IT seems that this government cannot help but overreach itself on matters where good sense would dictate doing nothing and letting matters take their course. Despite ill-conceived earlier attempts to frame terrorism and treason charges against former prime minister Imran Khan, it is now making a fresh bid to take him down through the ‘Cablegate’ audio leaks.
A high-level inquiry to investigate the role of Mr Khan and his close advisers in the affair will be led by the FIA, which can seek assistance from senior officers of other intelligence agencies if need be.
Announced shortly after PML-N vice president Maryam Nawaz accused the former prime minister of purloining official documents and demanded a ‘raid’ on Banigala, the inquiry is yet another reminder that our political class cannot help repeating past mistakes.
The government seems to have put little thought into what it is attempting to do. It does not sufficiently acknowledge that its investigation is based on recordings made during the unlawful surveillance of a former prime minister while he was still holding office. That in itself was a serious breach of national security and the prime minister’s privileges. For the government to seem least interested in pursuing this aspect, even though it too has suffered from it, is a poor show.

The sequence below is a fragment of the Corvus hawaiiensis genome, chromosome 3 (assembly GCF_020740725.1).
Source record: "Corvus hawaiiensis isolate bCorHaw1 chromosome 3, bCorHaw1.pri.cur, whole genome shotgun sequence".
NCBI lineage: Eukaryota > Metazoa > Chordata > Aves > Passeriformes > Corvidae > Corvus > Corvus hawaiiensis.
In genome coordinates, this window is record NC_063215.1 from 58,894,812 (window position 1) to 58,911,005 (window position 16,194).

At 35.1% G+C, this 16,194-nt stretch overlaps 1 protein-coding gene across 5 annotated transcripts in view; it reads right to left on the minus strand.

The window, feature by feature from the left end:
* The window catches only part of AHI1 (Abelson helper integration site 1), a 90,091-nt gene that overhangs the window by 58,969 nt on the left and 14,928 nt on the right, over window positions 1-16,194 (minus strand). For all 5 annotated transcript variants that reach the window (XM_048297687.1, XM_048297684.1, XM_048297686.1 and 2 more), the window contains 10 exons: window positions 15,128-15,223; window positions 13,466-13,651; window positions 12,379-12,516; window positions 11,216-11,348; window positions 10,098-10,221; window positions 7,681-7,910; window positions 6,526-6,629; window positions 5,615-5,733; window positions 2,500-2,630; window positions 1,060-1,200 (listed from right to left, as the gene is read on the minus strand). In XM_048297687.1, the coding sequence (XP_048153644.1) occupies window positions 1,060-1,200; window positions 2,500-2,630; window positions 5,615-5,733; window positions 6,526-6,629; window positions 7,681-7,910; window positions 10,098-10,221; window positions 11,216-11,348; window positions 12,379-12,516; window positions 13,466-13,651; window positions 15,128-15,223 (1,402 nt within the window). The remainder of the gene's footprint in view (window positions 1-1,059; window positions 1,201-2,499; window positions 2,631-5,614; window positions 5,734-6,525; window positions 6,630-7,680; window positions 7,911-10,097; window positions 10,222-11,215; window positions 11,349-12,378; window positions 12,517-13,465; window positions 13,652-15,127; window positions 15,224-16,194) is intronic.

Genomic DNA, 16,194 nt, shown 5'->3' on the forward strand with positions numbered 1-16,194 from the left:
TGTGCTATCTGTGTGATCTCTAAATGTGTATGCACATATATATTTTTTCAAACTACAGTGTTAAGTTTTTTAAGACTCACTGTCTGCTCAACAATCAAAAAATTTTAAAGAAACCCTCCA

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Secondly, an illegally recorded conversation is not likely to be allowed as evidence in any court of law. How will the government prosecute a case without these leaked audios, which provide the entire grounds for its investigation?
Thirdly, the government seems confused while accusing the PTI leadership of ‘stealing’ the cipher, which would be a violation of the Official Secrets Act. How can the PTI have stolen the cipher when the PDM government formally reviewed it at the National Security Committee forum soon after it took over?
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The government has also alleged that a ‘copy’ of the cipher has gone missing from the Prime Minister House records. However, this would contradict the contents of the leaked Cablegate recordings, in which it appears that the PTI leaders themselves never had a copy of the cipher, which is why they plotted to manually note down its contents as part of the meeting minutes while it was being read out by a Foreign Office official.
Clearly, the inquiry has not been very well thought through. It will likely end nowhere, or, worse, be used as a tool of victimisation.
One hopes that the government has not felt compelled to announce it under pressure from the PML-N’s Nawaz camp.
It is best for this matter to be resolved by a neutral arbiter so that its findings cannot be impeached on political grounds.
The PTI has already asked for the Supreme Court to look into the matter. Maybe the government should also consider approaching the same forum if it is confident of its stance.
Published in Dawn, October 4th, 2022